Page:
(CN) – About half of all new teachers who thought they knew what they were getting into at the start of their careers meet a stark reality that leads them to consider leaving the profession in the first decade: the workload and “teaching to the test.”
While most new teachers want to make a difference in the lives of their students, their altruistic drive tends to gradually wear down and within the first 10 years they consider quitting to improve their work-life balance, says the study published Monday in the British Journal of Educational Studies.
Researchers asked approximately 1,200 teachers, new graduates from the University College London, why they wanted to become educators in the first place. Despite 75% saying they viewed teaching as a long-term career choice, about half the respondents either left or considered leaving the job within the first 10 years.
The 10-year window is enough time for teachers to fully understand the amount of work they need to dedicate to assessment, exams, progress measures and preparation for review and inspection. And they find a lot less of the pie is dedicated to the unique or creative aspects that appealed to them when they first went into the profession.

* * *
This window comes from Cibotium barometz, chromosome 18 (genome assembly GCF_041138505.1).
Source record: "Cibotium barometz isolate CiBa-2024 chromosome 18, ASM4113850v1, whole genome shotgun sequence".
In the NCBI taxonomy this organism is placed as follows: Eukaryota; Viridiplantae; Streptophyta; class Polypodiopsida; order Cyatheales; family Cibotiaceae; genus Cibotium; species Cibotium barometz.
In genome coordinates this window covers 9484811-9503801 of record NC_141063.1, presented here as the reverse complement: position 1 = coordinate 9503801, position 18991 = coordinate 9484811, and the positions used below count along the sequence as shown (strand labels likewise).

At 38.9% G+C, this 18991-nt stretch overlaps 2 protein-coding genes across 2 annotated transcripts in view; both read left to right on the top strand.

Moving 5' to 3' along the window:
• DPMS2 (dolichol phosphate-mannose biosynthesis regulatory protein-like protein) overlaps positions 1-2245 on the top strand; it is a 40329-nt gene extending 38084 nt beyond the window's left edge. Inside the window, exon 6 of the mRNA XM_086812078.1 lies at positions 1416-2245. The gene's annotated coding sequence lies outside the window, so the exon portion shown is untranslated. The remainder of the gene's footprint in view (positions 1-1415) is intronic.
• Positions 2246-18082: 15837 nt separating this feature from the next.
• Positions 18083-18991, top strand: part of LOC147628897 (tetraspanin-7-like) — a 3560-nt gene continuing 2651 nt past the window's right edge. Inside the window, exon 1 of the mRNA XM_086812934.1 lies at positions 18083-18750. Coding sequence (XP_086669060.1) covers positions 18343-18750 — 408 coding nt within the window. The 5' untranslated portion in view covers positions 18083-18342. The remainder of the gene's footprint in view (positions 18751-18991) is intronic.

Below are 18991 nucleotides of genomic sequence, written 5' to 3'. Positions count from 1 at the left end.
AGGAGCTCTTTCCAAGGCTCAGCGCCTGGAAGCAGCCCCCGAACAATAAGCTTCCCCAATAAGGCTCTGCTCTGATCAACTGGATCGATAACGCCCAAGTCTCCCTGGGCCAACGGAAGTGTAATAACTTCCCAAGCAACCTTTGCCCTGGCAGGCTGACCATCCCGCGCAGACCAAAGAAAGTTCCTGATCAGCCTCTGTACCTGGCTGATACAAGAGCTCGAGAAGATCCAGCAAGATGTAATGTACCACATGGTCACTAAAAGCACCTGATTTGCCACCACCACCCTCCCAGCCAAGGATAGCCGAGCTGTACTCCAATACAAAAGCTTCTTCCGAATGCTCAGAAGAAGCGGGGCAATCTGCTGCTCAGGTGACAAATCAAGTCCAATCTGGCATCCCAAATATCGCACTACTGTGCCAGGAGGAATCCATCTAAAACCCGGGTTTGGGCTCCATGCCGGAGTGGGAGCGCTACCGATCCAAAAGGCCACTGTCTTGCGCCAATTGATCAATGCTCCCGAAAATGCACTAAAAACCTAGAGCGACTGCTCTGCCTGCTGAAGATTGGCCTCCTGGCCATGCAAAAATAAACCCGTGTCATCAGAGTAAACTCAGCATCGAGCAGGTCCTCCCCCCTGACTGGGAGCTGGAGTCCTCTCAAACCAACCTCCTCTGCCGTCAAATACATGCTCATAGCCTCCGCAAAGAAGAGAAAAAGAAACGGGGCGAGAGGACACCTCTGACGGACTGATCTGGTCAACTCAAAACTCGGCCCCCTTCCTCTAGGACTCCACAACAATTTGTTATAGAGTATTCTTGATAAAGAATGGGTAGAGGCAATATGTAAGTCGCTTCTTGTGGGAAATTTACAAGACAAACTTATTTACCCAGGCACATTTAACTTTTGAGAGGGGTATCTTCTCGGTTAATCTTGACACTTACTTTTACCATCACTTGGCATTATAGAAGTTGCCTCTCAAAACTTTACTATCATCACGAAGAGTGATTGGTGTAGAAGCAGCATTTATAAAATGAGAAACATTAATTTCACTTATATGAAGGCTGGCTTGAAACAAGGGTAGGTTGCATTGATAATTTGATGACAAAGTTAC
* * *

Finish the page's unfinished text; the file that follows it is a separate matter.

About 70% said they wanted to make a difference in their students’ lives, 64% said they wanted to motivate and work with young people and just half said it was because of their love of a subject.
While that passion might have propelled them into the profession, multiple factors chipped away at the teachers’ armor.
From those who left the profession, 75% said they wanted a better work-life balance, 71% blamed the workload and 57% said they quit teaching due to the target-drive culture – preparing for test scores and improving previous student achievement goals.
Study authors from the UCL Institute of Education ask what can be done to turn around this trend, but the British government believes reducing workload and increasing pay will do the trick.
“This may help, and our study does continue the discourse that workload is key,” the study authors said in a statement. “However, it also indicates that part of the problem lies within the culture of teaching, the constant scrutiny, the need to perform, and hyper-critical management. Reducing workload will not address these cultural issues.”